Market trader ordered to repay proceeds from sales of fake goods
22 October 2019
A market trader who sold counterfeit goods has been ordered by a judge to hand over £24,596 following a successful prosecution by Cheshire East Council.
Trading standards officers found branded items being sold by Imran Khan, at Crewe Town Square market, were fake and launched a criminal investigation. Khan sold items carrying leading brand names, such as Nike, Adidas and Armani but the goods were cheap imitations.
Khan, 36, from Reservoir Street, Walsall, Staffordshire, pleaded guilty at an earlier hearing to three charges of selling and supplying counterfeit goods under the 1994 Trade Marks Act. He was ordered to carry out 40 hours of unpaid community work. The proceeds of crime confiscation will be shared between the council, the courts and tribunal service and the Home Office. Monies recovered by the council help to fund further asset recovery work and some community projects.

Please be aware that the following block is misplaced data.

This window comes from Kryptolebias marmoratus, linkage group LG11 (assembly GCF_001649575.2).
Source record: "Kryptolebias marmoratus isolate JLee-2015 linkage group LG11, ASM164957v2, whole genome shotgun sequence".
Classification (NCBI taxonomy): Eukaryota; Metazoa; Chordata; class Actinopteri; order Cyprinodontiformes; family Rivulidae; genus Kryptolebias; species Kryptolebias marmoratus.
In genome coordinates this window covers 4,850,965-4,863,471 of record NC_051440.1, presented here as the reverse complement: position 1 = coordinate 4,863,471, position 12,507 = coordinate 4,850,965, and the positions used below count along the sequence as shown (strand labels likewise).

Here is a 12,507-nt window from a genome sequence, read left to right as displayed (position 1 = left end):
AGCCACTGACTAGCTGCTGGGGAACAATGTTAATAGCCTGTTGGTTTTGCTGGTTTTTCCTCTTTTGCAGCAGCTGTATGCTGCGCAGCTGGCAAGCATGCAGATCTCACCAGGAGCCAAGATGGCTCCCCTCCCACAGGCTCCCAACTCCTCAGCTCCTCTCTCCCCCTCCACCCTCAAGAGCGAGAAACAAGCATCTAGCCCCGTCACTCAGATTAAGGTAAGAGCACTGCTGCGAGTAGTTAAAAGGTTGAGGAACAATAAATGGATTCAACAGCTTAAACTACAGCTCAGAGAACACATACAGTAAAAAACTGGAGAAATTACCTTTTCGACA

Khan, who had similar previous convictions, was told by the judge at Chester Crown Court that he must pay the money within three months or face a nine months’ prison sentence. The court heard he had assets valued at more than £111,000, including three properties.
Trading standards officers identified the fake goods during a visit to the market as part of an investigation into the sale of counterfeit goods in the borough.
Councillor Mick Warren, Cheshire East Council cabinet member for communities, said: “It is the responsibility of our trading standards officers to protect our residents from unscrupulous traders and, hopefully, this case sends a message to all traders that we will prosecute where there is evidence of illegal activity.
“The vast majority of our market traders are honest, law-abiding people but we would urge shoppers always to be cautious when purchasing branded items being sold at a knock-down price.
“While this is a crime that may appear to be victimless, there can be an impact on legitimate businesses, whose reputations are damaged by the poor quality of counterfeit goods. Often vital safety elements are ignored and there can be a link to further organised crime. ”